What to Read This Weekend: Tiger Moms (not what you think), Pretty Young Things, and Confessions of an Introverted TravelerAuthor: Susan Cain
1. Sympathy for the Tiger Moms: If you think you’ve already gotten enough of the Tiger Mom debate, you haven’t read Sandra Tsing Loh, a writer for The Atlantic magazine. Plus, this is a great excuse to get acquainted with her writing, which I can’t get enough of.
2.My Charismatic Ex Married a Pretty Young Thing: Meet the world’s greatest advice columnist, Cary Tennis of Salon. Here is a taste of his work.
3. Confessions of an Introverted Traveler: Very witty piece from Sophia Dembling about how introverts like to travel. I related to most every word.
Please send in your own reading picks — and have a great weekend!
When I go on vacation outside of the country, I purchase tour tickets on site. That way I remain safe and worry free and the tour guide gets to do all the talking while I get to learn something interesting without being pressured into conversing with people. Vacationing alone is, more often than not, a means to get away from everyone I know and from every day strife and get some peace and quiet. It always rejuvenates me, with the exception of this one vacation to Hawaii during Christmas.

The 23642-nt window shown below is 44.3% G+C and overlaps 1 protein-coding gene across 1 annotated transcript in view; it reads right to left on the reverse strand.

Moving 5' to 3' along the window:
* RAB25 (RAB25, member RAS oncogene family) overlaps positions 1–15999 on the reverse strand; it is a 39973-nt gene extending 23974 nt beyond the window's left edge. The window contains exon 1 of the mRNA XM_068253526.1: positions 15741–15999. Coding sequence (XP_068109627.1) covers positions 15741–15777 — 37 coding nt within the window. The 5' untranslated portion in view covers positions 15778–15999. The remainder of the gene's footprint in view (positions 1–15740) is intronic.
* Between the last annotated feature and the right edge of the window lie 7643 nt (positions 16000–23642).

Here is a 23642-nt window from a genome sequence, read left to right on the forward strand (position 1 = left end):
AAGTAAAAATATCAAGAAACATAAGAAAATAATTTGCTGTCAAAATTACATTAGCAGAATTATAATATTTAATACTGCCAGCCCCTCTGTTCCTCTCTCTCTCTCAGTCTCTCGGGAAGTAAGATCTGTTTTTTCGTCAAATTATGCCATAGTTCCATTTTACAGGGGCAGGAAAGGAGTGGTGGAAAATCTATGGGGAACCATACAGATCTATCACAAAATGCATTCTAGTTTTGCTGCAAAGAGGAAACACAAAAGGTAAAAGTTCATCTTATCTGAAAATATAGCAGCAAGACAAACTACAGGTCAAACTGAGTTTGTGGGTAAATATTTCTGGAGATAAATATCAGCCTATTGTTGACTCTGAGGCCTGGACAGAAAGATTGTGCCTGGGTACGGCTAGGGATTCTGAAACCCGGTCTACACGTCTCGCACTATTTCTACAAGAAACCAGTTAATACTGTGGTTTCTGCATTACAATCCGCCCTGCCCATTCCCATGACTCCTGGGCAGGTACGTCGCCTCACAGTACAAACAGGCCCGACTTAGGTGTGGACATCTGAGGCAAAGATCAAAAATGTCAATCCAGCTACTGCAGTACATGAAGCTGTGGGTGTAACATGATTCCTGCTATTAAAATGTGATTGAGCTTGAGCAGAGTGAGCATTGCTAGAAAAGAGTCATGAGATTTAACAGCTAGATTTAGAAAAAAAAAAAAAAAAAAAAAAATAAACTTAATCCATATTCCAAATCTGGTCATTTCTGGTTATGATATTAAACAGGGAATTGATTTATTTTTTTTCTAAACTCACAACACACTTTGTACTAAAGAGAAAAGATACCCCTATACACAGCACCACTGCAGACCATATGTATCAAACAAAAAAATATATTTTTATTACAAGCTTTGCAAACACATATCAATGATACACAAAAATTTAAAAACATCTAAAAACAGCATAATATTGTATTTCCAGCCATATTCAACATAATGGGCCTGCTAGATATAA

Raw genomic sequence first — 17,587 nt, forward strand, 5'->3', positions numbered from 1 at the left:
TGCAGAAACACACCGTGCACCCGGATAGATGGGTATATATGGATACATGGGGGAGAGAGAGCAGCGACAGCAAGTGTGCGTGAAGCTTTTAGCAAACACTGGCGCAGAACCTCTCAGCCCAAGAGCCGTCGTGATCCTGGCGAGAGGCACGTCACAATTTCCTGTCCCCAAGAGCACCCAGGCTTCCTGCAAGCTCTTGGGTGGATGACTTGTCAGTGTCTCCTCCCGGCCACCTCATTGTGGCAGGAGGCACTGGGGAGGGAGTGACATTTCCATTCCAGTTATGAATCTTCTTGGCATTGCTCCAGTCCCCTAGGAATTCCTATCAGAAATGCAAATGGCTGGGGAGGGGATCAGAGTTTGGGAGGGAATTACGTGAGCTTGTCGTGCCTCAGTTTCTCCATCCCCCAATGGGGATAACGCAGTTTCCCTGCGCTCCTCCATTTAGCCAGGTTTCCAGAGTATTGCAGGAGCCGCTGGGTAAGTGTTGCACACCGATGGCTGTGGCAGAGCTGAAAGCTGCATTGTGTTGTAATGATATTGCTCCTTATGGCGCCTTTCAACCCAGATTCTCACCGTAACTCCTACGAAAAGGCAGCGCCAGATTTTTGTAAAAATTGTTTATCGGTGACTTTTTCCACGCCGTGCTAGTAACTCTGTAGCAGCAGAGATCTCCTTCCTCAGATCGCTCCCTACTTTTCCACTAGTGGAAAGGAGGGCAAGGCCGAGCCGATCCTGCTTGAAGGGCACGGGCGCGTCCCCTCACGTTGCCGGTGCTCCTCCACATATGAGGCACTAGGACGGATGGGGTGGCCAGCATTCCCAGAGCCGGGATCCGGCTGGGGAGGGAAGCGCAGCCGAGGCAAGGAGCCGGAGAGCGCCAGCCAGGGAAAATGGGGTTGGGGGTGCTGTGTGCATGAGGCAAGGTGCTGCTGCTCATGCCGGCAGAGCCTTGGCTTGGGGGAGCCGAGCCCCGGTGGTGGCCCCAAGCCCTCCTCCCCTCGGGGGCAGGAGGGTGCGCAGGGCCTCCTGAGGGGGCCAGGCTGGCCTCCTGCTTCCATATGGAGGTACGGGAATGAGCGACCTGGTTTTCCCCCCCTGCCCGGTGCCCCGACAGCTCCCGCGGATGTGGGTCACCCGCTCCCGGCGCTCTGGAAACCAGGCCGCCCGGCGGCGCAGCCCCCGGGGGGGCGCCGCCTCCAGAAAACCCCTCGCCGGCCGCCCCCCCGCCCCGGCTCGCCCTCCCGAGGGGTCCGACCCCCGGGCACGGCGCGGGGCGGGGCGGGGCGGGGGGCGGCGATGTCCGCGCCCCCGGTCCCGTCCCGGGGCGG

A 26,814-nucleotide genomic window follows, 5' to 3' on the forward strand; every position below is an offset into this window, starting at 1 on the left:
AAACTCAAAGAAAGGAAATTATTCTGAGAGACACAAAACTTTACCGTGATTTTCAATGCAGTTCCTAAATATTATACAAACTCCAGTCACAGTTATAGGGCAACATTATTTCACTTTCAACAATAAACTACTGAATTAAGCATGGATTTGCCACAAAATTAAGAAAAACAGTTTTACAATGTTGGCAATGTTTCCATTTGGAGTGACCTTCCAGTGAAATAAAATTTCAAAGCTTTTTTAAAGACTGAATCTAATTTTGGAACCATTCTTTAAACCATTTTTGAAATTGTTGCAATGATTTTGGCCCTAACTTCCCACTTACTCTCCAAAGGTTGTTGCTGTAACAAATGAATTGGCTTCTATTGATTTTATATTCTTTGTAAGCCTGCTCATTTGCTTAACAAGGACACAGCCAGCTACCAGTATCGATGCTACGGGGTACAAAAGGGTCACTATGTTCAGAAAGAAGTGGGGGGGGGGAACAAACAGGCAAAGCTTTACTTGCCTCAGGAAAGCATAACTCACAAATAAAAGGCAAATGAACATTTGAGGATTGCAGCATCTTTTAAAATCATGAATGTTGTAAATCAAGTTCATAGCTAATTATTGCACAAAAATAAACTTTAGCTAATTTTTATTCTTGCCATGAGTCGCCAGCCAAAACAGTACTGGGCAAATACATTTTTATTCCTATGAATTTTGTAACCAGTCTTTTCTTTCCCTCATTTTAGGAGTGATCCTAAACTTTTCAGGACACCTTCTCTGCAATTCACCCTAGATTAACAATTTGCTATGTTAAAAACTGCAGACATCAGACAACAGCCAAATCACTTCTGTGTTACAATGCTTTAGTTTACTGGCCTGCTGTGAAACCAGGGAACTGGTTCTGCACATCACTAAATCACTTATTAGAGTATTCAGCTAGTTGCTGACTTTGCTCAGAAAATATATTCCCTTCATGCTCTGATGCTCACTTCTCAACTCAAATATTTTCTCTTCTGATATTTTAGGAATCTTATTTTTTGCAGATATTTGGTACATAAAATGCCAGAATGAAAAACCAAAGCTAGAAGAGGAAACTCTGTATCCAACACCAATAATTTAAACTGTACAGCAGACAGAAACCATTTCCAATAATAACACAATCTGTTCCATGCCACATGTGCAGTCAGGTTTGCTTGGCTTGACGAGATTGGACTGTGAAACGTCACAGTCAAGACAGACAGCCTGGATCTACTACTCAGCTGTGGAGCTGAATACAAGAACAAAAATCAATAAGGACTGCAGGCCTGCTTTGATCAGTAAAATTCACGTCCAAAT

Everything was closed during Christmas day. A few tourists and I finally found this one and only restaurant that was open… and it turned out to be a fast-food hot dog place where you had to cook your own hot dog. Now that had to be the weirdest Christmas day (and meal) I’ve ever experienced. It didn’t help things that it was also raining and that only a few coconut trees had Christmas lights in them (warm weather, sand, and Christmas lights in coconut trees really threw my bearings). But there was entertainment in the ballroom that evening which saved the day from being a complete fiasco.
So the moral of this story is… it’s better to stay home for Christmas. At least you won’t have to settle for hot dogs.
I’m very introverted and easily overstimulated. All the input coming through from the new sights and sounds of travel can be unbearable. As part of a business training test on listening for software requirements, an instructor played a recording of a busy meeting room with many conversations going on at once. Everyone listened carefully expecting to be asked to provide important requirements points afterwards. But he didn’t ask for that, he asked for how many conversations had we heard, and how many could we relate back to him? I had noted 5 and gave him dialog from 3. No one else noticed more than one main conversation and some noise. The point being, some people get more information than others from their environment. And you can see why someone like myself can be painfully overstimulated at a place like a Paris cafe!
I do seem to calm down after a few days of adjustment, like your book says. Also, I seem to be more gregarious once I hit that comfort zone than many folks are, as somehow I feel I have “nothing to lose” when speaking with an unknown person. Who cares how they might judge you if you never see them again?